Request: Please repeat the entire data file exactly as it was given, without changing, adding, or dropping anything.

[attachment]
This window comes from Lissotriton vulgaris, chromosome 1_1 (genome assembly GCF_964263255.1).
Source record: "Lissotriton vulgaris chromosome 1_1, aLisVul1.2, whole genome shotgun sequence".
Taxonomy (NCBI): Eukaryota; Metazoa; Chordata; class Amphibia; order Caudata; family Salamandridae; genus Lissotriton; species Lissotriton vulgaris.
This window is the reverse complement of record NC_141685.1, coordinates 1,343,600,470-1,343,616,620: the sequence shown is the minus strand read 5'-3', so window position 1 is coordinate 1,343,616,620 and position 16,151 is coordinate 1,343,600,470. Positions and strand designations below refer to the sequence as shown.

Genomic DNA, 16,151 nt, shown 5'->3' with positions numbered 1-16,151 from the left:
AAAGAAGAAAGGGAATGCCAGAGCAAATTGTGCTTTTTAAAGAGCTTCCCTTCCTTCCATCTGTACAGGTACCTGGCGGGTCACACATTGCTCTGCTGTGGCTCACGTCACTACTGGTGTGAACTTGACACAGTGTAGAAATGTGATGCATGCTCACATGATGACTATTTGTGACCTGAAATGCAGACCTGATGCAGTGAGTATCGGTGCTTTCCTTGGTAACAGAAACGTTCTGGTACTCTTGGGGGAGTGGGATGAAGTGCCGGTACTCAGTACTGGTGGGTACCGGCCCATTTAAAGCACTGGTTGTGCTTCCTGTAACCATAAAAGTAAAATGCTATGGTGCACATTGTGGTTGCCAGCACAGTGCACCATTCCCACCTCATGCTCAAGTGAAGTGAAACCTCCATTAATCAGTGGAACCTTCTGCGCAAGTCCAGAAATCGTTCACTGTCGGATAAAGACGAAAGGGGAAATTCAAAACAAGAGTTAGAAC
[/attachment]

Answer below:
This window comes from Lissotriton vulgaris, chromosome 1_1 (genome assembly GCF_964263255.1).
Source record: "Lissotriton vulgaris chromosome 1_1, aLisVul1.2, whole genome shotgun sequence".
Taxonomy (NCBI): Eukaryota; Metazoa; Chordata; class Amphibia; order Caudata; family Salamandridae; genus Lissotriton; species Lissotriton vulgaris.
This window is the reverse complement of record NC_141685.1, coordinates 1,343,600,470-1,343,616,620: the sequence shown is the minus strand read 5'-3', so window position 1 is coordinate 1,343,616,620 and position 16,151 is coordinate 1,343,600,470. Positions and strand designations below refer to the sequence as shown.

Genomic DNA, 16,151 nt, shown 5'->3' with positions numbered 1-16,151 from the left:
AAAGAAGAAAGGGAATGCCAGAGCAAATTGTGCTTTTTAAAGAGCTTCCCTTCCTTCCATCTGTACAGGTACCTGGCGGGTCACACATTGCTCTGCTGTGGCTCACGTCACTACTGGTGTGAACTTGACACAGTGTAGAAATGTGATGCATGCTCACATGATGACTATTTGTGACCTGAAATGCAGACCTGATGCAGTGAGTATCGGTGCTTTCCTTGGTAACAGAAACGTTCTGGTACTCTTGGGGGAGTGGGATGAAGTGCCGGTACTCAGTACTGGTGGGTACCGGCCCATTTAAAGCACTGGTTGTGCTTCCTGTAACCATAAAAGTAAAATGCTATGGTGCACATTGTGGTTGCCAGCACAGTGCACCATTCCCACCTCATGCTCAAGTGAAGTGAAACCTCCATTAATCAGTGGAACCTTCTGCGCAAGTCCAGAAATCGTTCACTGTCGGATAAAGACGAAAGGGGAAATTCAAAACAAGAGTTAGAAC